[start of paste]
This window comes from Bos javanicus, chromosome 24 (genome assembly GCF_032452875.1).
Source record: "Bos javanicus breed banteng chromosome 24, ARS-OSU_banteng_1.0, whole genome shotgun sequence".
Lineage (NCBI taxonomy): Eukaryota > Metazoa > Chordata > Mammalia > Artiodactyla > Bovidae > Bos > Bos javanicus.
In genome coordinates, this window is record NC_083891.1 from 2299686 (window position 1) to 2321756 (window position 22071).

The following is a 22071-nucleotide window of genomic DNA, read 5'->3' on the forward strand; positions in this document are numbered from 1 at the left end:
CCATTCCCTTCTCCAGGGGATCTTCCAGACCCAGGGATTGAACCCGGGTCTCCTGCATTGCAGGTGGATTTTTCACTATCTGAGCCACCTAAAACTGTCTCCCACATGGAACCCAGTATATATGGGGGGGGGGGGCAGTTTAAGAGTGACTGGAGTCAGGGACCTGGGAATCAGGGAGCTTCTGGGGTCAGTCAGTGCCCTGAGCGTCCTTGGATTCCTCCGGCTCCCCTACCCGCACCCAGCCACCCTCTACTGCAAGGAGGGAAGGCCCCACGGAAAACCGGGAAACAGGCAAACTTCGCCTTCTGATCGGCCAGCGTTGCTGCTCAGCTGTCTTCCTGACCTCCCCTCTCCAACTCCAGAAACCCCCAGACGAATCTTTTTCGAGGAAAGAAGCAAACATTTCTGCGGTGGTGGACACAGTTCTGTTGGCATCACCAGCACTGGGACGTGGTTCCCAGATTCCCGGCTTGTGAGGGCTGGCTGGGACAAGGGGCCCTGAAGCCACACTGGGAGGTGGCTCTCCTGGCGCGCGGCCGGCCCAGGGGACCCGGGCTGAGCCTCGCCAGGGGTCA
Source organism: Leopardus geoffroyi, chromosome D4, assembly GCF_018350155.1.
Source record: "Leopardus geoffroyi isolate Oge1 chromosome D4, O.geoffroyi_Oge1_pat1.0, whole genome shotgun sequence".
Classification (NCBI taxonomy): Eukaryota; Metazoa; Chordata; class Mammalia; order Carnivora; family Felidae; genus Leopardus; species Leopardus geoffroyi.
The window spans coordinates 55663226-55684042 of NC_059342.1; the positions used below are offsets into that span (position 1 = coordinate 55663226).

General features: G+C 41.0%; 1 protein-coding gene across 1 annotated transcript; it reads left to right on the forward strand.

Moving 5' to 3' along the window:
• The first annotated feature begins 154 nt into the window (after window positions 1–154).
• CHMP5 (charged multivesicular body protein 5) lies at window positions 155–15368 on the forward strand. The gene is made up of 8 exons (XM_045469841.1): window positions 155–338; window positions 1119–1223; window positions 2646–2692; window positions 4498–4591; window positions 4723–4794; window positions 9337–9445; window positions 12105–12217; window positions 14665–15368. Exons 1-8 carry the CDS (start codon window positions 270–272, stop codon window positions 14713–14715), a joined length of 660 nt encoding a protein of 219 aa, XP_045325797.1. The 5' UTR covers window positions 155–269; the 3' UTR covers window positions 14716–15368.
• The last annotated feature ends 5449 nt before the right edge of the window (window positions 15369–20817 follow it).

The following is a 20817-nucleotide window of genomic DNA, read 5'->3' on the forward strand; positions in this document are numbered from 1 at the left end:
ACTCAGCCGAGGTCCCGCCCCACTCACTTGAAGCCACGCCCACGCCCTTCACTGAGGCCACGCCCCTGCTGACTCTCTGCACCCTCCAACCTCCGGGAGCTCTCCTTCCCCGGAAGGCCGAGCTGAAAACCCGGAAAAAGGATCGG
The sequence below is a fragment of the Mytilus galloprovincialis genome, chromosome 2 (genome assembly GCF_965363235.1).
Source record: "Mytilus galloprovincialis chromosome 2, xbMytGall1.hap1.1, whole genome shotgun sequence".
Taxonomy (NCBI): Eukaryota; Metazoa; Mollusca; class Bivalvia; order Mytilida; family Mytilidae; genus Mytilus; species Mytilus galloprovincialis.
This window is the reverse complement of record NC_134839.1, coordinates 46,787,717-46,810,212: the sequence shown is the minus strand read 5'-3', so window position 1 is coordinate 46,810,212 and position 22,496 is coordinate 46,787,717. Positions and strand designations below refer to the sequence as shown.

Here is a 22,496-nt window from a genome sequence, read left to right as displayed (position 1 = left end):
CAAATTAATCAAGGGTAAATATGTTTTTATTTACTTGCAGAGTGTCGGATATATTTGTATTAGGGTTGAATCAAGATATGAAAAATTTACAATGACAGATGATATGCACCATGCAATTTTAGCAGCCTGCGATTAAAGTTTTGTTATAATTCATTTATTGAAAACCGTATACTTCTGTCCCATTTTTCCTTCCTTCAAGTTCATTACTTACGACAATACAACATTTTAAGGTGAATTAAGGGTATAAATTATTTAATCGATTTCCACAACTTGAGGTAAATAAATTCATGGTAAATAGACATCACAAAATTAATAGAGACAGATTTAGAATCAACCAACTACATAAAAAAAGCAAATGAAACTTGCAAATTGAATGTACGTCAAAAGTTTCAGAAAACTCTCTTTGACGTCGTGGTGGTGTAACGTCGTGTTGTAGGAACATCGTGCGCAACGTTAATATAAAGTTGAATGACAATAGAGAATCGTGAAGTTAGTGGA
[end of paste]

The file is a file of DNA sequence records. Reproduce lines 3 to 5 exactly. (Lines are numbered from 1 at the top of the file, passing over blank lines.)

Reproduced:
Lineage (NCBI taxonomy): Eukaryota > Metazoa > Chordata > Mammalia > Artiodactyla > Bovidae > Bos > Bos javanicus.
In genome coordinates, this window is record NC_083891.1 from 2299686 (window position 1) to 2321756 (window position 22071).

The following is a 22071-nucleotide window of genomic DNA, read 5'->3' on the forward strand; positions in this document are numbered from 1 at the left end: